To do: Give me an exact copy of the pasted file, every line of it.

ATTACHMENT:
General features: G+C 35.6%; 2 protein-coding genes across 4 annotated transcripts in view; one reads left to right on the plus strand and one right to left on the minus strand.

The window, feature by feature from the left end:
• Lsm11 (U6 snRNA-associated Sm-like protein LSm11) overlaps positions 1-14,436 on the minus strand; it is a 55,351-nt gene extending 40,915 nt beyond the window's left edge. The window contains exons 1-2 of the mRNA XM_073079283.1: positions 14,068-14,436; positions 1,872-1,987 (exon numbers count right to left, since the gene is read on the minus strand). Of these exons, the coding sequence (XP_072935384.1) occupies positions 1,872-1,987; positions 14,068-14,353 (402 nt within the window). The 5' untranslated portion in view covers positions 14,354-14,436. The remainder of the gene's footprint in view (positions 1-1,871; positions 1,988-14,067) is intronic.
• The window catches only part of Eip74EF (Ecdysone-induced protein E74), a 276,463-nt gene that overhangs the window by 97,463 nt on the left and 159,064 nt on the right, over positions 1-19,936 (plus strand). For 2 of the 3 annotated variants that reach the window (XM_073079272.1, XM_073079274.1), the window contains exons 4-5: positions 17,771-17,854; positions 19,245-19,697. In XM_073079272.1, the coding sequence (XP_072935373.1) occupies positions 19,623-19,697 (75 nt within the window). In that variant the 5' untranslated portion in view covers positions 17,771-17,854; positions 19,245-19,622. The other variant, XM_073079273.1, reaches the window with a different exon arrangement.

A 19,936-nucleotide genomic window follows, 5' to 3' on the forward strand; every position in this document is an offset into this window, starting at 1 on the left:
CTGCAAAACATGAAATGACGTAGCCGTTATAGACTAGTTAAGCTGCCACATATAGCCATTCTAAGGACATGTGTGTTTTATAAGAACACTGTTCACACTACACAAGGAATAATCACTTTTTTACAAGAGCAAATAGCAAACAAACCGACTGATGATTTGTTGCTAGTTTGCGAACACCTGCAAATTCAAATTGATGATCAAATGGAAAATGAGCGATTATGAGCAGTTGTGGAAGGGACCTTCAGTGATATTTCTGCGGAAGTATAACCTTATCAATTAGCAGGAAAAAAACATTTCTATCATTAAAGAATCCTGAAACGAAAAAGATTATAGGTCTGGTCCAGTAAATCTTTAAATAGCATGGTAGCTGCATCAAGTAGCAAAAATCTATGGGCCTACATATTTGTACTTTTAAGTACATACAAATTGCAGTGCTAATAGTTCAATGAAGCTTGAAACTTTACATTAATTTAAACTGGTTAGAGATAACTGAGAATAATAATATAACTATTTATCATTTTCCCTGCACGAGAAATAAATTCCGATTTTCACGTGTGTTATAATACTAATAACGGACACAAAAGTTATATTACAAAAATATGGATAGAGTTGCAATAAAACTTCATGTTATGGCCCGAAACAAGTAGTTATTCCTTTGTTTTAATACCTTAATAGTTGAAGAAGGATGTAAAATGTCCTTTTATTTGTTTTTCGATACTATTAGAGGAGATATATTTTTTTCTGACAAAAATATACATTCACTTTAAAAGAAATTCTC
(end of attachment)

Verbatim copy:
General features: G+C 35.6%; 2 protein-coding genes across 4 annotated transcripts in view; one reads left to right on the plus strand and one right to left on the minus strand.

The window, feature by feature from the left end:
• Lsm11 (U6 snRNA-associated Sm-like protein LSm11) overlaps positions 1-14,436 on the minus strand; it is a 55,351-nt gene extending 40,915 nt beyond the window's left edge. The window contains exons 1-2 of the mRNA XM_073079283.1: positions 14,068-14,436; positions 1,872-1,987 (exon numbers count right to left, since the gene is read on the minus strand). Of these exons, the coding sequence (XP_072935384.1) occupies positions 1,872-1,987; positions 14,068-14,353 (402 nt within the window). The 5' untranslated portion in view covers positions 14,354-14,436. The remainder of the gene's footprint in view (positions 1-1,871; positions 1,988-14,067) is intronic.
• The window catches only part of Eip74EF (Ecdysone-induced protein E74), a 276,463-nt gene that overhangs the window by 97,463 nt on the left and 159,064 nt on the right, over positions 1-19,936 (plus strand). For 2 of the 3 annotated variants that reach the window (XM_073079272.1, XM_073079274.1), the window contains exons 4-5: positions 17,771-17,854; positions 19,245-19,697. In XM_073079272.1, the coding sequence (XP_072935373.1) occupies positions 19,623-19,697 (75 nt within the window). In that variant the 5' untranslated portion in view covers positions 17,771-17,854; positions 19,245-19,622. The other variant, XM_073079273.1, reaches the window with a different exon arrangement.

A 19,936-nucleotide genomic window follows, 5' to 3' on the forward strand; every position in this document is an offset into this window, starting at 1 on the left:
CTGCAAAACATGAAATGACGTAGCCGTTATAGACTAGTTAAGCTGCCACATATAGCCATTCTAAGGACATGTGTGTTTTATAAGAACACTGTTCACACTACACAAGGAATAATCACTTTTTTACAAGAGCAAATAGCAAACAAACCGACTGATGATTTGTTGCTAGTTTGCGAACACCTGCAAATTCAAATTGATGATCAAATGGAAAATGAGCGATTATGAGCAGTTGTGGAAGGGACCTTCAGTGATATTTCTGCGGAAGTATAACCTTATCAATTAGCAGGAAAAAAACATTTCTATCATTAAAGAATCCTGAAACGAAAAAGATTATAGGTCTGGTCCAGTAAATCTTTAAATAGCATGGTAGCTGCATCAAGTAGCAAAAATCTATGGGCCTACATATTTGTACTTTTAAGTACATACAAATTGCAGTGCTAATAGTTCAATGAAGCTTGAAACTTTACATTAATTTAAACTGGTTAGAGATAACTGAGAATAATAATATAACTATTTATCATTTTCCCTGCACGAGAAATAAATTCCGATTTTCACGTGTGTTATAATACTAATAACGGACACAAAAGTTATATTACAAAAATATGGATAGAGTTGCAATAAAACTTCATGTTATGGCCCGAAACAAGTAGTTATTCCTTTGTTTTAATACCTTAATAGTTGAAGAAGGATGTAAAATGTCCTTTTATTTGTTTTTCGATACTATTAGAGGAGATATATTTTTTTCTGACAAAAATATACATTCACTTTAAAAGAAATTCTC